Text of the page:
[7] D. David (25 January 2021). “Mastercard to push up fees for UK purchases from EU.” BBC News. https://www.bbc.co.uk/news/business-55796426

[8] David Chaum (September 1992). Achieving Electronic Privacy, Scientific American. https://groups.csail.mit.edu/mac/classes/6.805/articles/money/chaum-electronic-privacy.html

[9] Post Office (2020). The Economic and Social Impact of the Post Office. Executive Summary. https://postofficeimpact.publicfirst.co.uk/

[10] Simon Youel (May 2021). “Banking for People: Lessons from the UK’s Girobank.” Positive Money. https://positivemoney.org/2021/05/banking-for-people-lessons-from-the-uks-girobank/

[11] Bank of England (June 2021). New forms of digital money. Discussion paper. https://www.bankofengland.co.uk/paper/2021/new-forms-of-digital-money

[12] Gabor, D. (2020). Critical macro-finance: A theoretical lens. Finance and Society, 6(1), 45-55. https://uwe-repository.worktribe.com/output/6726597

[13] Mark Carney (28 June 2021). Lecture: “The Art of Central Banking in a Centrifugal World.” https://www.bis.org/events/acrockett_2021.htm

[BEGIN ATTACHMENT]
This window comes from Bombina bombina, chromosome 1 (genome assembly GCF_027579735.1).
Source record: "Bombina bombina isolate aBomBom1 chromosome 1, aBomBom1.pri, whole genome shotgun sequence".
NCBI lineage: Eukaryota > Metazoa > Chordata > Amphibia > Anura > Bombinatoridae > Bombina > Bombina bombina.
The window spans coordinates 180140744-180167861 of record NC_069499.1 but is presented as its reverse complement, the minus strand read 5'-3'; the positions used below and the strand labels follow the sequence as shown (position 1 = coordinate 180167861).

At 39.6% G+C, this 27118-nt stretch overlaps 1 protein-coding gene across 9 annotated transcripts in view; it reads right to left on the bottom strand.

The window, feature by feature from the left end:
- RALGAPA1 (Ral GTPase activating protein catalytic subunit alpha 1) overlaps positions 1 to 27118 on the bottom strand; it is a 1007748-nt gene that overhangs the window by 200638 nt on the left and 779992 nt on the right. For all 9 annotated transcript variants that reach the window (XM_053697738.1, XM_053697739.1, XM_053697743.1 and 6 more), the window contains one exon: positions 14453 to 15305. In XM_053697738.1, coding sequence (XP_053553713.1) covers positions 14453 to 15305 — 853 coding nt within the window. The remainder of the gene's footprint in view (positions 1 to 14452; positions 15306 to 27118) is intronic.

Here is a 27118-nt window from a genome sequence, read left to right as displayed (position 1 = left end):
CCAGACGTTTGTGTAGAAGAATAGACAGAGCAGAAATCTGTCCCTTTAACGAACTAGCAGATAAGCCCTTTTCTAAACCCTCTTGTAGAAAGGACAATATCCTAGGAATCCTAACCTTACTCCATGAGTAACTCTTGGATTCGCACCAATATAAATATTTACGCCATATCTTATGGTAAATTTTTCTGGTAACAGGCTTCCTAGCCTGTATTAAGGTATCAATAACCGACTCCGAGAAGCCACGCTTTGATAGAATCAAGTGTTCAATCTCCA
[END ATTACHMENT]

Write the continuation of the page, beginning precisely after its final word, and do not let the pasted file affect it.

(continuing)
[14] New Economics Foundation, Positive Money (June 2021). Greening Finance to Build Back Better: A UK Roadmap Ahead of COP26. https://positivemoney.org/publications/greening-finance/

[15] Andy Haldane (30 June 2021). Speech: “Thirty years of hurt, never stopped me dreaming.” Bank of England. https://www.bankofengland.co.uk/speech/2021/june/andy-haldane-speech-at-the-institute-for-government-on-the-changes-in-monetary-policy

[16] K. Bikas, Z. Livingstone (April 2020). Money We Trust - Designing Cash’s Digital Counterpart. Positive Money. https://positivemoney.org/money-we-trust/

[17] Ross Clark (25 July 2021). “Don’t fall for Rishi Sunak’s ‘Britcoin’.” The Spectator. https://www.spectator.co.uk/article/Don-t-fall-for-Rishi-Sunak-s--Britcoin-

[18] B. Dyson, G. Hodgson (January 2016). Digital Cash: Why Central Banks Should Start Issuing Electronic Money. Positive Money. https://positivemoney.org/publications/digital-cash/

[19] Andrew Hauser (7 January 2021). Speech: “From Lender of Last Resort to Market Maker of Last Resort via the dash for cash: why central banks need new tools for dealing with market dysfunction.” Bank of England.


[20] Bank of England (2021). CBDC Engagement Forum terms of reference. https://www.bankofengland.co.uk/research/digital-currencies/cbdc-engagement-forum

[21] Bank of England (September 2021). Membership of CBDC Engagement and Technology Forums. https://www.bankofengland.co.uk/news/2021/september/membership-of-cbdc-engagement-and-technology-forums